Rep. Todd Akin apparently has personal assets far beyond what he has previously revealed on his annual financial disclosure forms.
Last week, the Missouri Republican amended nearly a decade’s worth of personal financial disclosure forms, reporting assets for 2010 worth a minimum of $355,000, more than 10 times what he had reported in May.
Akin, who is challenging Sen. Claire McCaskill (D-Mo.) in 2012, told House ethics officials in a letter last week that he has partial ownership of two pieces of property in an affluent St. Louis suburb and a third in East Dennis, Mass.
His stake in the three properties was worth more than $324,000 in calendar year 2010, according to the letter, dated July 19. On the original disclosure form that he filed in May, Akin had reported only a series of stocks and retirement accounts, with a minimum value of about $31,000.
A spokesman for Akin said the six-term Congressman originally thought he was not required to disclose the assets because they generated no income and because he had no legal control over them. But in May, questions from the St. Louis Post-Dispatch prompted him to seek the guidance of the House Ethics Committee, which in a letter dated July 12 advised him to report the real estate.
Akin, his three siblings and his father share partial ownership of a pre-war home where they were raised on two abutting properties in Town and Country, Mo., a wealthy neighborhood about 10 miles west of downtown St. Louis.
The amendment states that Akin’s portion — including that of his wife and dependent children — of the 10-acre property, held in a limited partnership, is worth almost $65,000. He listed values for the property for every year since Akin took office in 2001, including some years in which the value exceeded $124,000. The city of St. Louis has appraised the two lots at about $750,000.
Steve Taylor, Akin’s spokesman, said the property has never been rented or generated any income.
But that could change very soon. The family is poised to demolish the Missouri home and divide the land into eight plots for individual development that could deliver significant financial gain, Taylor said.
Akin lived in the home until he moved to Wildwood, Mo., earlier this year, he said.
Akin’s portion of the Cape Cod real estate, held in a limited liability corporation established in 2009, is worth almost $260,000. The home has an assessed value of $3.2 million according to local property records.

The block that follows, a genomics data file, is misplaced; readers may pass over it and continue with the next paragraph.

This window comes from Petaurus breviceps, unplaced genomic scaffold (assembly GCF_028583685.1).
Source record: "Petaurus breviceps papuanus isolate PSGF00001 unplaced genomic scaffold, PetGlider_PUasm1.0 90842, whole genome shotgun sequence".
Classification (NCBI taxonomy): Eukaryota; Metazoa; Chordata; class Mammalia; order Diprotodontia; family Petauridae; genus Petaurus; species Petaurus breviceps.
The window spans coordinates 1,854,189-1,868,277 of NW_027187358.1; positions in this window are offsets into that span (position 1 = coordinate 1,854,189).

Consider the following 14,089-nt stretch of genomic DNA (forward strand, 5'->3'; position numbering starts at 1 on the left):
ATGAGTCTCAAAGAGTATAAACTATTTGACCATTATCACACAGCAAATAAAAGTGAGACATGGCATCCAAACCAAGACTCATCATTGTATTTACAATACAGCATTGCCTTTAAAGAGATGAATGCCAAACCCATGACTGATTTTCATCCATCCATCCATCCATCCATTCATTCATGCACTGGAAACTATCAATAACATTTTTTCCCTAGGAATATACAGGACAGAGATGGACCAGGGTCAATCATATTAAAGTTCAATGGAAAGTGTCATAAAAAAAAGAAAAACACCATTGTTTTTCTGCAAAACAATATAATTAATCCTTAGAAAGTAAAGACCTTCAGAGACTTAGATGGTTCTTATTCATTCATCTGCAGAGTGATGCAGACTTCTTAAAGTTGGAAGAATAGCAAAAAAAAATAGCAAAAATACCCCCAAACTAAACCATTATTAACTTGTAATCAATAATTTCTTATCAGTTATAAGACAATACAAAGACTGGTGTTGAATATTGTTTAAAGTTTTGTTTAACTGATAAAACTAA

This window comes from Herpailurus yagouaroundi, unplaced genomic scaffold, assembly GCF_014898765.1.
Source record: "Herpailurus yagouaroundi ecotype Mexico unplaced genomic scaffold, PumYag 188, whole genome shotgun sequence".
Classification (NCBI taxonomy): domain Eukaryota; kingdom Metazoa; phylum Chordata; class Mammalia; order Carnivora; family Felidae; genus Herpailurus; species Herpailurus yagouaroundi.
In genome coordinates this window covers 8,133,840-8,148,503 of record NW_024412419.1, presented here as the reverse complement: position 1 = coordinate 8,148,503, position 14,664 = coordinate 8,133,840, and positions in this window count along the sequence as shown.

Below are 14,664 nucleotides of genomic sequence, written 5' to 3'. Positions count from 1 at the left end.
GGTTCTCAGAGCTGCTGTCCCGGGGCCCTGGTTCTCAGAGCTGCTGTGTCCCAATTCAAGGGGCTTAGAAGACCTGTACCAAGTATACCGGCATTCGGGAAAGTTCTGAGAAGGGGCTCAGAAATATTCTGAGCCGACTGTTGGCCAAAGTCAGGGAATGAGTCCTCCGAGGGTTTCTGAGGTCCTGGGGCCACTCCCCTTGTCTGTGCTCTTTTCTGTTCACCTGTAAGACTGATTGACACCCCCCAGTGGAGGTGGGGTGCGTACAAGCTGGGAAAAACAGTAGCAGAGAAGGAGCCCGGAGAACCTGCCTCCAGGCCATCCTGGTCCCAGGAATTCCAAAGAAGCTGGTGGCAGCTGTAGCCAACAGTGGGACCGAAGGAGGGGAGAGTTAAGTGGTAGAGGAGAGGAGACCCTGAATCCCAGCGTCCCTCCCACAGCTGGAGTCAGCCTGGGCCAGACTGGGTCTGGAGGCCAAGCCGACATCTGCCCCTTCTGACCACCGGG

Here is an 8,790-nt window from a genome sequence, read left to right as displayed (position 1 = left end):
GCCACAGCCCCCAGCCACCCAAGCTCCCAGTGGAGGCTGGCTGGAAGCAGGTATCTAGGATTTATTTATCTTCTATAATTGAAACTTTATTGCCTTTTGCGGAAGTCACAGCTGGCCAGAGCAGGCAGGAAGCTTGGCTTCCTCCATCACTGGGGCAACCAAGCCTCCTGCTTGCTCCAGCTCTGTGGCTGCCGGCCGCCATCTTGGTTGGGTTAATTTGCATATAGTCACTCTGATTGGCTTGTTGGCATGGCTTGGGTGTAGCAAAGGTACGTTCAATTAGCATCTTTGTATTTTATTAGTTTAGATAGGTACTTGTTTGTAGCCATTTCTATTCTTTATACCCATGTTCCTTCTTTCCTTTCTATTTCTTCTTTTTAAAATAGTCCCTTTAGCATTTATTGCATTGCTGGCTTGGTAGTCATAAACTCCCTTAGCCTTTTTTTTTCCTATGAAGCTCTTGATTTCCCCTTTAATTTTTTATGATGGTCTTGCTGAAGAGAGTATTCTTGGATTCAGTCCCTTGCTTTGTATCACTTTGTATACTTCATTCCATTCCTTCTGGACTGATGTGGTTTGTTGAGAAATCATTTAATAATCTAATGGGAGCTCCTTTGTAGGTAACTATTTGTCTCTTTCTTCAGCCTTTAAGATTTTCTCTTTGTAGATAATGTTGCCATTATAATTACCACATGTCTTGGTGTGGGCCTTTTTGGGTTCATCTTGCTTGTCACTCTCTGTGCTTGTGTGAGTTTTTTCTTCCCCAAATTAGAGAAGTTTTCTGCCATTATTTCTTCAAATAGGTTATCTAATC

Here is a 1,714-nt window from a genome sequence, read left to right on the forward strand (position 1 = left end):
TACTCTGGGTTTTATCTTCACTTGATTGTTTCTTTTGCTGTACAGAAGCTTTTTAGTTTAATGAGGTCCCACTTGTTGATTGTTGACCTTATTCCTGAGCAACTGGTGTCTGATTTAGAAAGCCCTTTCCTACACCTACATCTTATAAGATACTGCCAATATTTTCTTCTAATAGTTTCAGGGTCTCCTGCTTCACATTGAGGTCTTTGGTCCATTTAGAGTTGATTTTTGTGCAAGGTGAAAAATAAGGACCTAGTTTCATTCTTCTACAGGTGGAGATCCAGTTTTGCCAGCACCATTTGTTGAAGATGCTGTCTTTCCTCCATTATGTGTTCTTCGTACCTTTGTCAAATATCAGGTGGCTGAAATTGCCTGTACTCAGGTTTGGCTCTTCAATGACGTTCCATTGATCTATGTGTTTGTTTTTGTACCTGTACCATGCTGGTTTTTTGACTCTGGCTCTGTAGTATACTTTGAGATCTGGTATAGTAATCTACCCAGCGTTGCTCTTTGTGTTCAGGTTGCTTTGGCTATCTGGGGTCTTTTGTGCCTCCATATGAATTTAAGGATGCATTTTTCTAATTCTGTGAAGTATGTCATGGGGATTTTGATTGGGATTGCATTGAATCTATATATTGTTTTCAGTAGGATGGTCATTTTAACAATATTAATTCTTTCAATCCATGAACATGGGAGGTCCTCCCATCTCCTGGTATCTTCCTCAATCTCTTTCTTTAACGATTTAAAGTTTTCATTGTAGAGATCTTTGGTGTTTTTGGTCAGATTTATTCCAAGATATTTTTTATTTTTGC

Akin’s new filings arrived at the start of a campaign that has already been churning with ethics allegations.
The Missouri Republican Party filed a complaint with the Federal Election Commission on Monday accusing McCaskill of violating campaign finance laws by failing to report more than $500,000 in contributions and disbursements from her 2006 campaign. McCaskill last week filed hundreds of pages of amendments to her prior FEC filings to account for the discrepancies, which she said were routine bookkeeping errors.
“Senator McCaskill’s reporting violations are massive and ongoing — and they have taken five years to come to light,” Lloyd Smith, executive director of the Missouri Republican Party wrote in the complaint.
Missouri Republicans have been hammering McCaskill on ethics issues since it was revealed this spring that she had failed to pay property taxes on an airplane that she owns and had paid for some flights with taxpayer money.
“Clearly the Missouri Republican Party is making desperate accusations about Claire in a sad attempt to diffuse a decade’s worth of possible ethical violations that Congressman Todd Akin was forced to amend on reports after being caught by a his hometown newspaper,” said Caitlin Legacki, a spokeswoman for the Missouri Democratic Party.
Akin faces former Missouri Treasurer Sarah Steelman in the Republican primary to take on vulnerable McCaskill.
Sen. Dianne Feinstein, D-Calif., chairman of the Senate Intelligence Committee, speaks with reporters in the Capitol after a speech on the Senate floor that accused the CIA of searching computers set up for Congressional staff for their research of interrogation programs.